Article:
Teacher 'Sickouts' In Michigan Schools May Become Illegal
Legislation meant to stop teacher “sickout” protests is one step closer to becoming law.
Bills meant to crack down on teacher “sickout” protests are moving forward in the Michigan Senate. The bills would define the sickouts as illegal teacher strikes in state law. The protests have closed dozens of Detroit schools in recent weeks.
A legislative panel approved the legislation on Tuesday while adding more teeth to the bills. New language would temporarily block unions from representing teachers and collecting dues in districts where sickouts are happening. “We’ve identified clearly that there’s gaps in the strike law in Michigan. They’re running through those gaps,” said Senate Education Committee Chair Phil Pavlov (R-St. Clair). “And so, we want to make sure we close those gaps for the good of the kids.”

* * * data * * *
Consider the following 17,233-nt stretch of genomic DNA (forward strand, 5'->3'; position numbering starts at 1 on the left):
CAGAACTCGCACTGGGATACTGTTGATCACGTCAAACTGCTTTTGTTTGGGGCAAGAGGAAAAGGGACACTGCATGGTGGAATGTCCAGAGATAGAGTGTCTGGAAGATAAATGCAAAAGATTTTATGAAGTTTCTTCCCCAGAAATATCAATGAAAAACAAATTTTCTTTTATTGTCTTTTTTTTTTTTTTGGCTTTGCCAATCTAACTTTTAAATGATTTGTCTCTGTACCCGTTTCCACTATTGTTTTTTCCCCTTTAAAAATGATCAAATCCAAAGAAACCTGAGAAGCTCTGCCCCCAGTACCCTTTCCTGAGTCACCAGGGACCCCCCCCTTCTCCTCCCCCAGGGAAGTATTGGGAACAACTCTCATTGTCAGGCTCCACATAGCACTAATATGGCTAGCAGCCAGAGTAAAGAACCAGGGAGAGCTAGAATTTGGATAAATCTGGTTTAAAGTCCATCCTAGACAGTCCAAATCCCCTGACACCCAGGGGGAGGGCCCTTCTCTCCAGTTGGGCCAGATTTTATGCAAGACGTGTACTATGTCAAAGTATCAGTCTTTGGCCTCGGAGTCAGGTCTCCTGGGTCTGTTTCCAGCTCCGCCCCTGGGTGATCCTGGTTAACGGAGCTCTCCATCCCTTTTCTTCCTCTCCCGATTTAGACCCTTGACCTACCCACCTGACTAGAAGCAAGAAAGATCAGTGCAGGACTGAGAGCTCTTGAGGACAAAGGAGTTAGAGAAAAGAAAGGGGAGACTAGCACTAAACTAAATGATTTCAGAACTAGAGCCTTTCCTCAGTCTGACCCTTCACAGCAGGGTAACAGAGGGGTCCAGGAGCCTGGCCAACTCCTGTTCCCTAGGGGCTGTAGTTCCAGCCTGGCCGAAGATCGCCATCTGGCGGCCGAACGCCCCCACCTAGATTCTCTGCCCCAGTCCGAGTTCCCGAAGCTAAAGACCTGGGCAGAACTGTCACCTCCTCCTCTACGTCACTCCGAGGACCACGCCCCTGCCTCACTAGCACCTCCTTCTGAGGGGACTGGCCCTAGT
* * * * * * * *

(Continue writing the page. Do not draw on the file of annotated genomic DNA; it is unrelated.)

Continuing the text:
Critics of the legislation say it would take away teachers’ only way to protest problems in their classrooms. “They got the attention on the rats, the mold, and all the deplorable conditions that were in DPS. And that would not probably have happened if it weren’t for those (protests),” said state Senator Morris Hood III (D-Detroit). Hood says the bills could cause problems as lawmakers try to negotiate a rescue package for Detroit Public Schools. “We’re on the heels of trying to put together – on both sides of the aisle – a fix for DPS. And this doesn’t help matters any at all,” he said.
State Senate Majority Leader ArlanMeekhof (R-West Olive) says the bills probably won’t get a vote before the Senate has a chance to take up the DPS rescue package.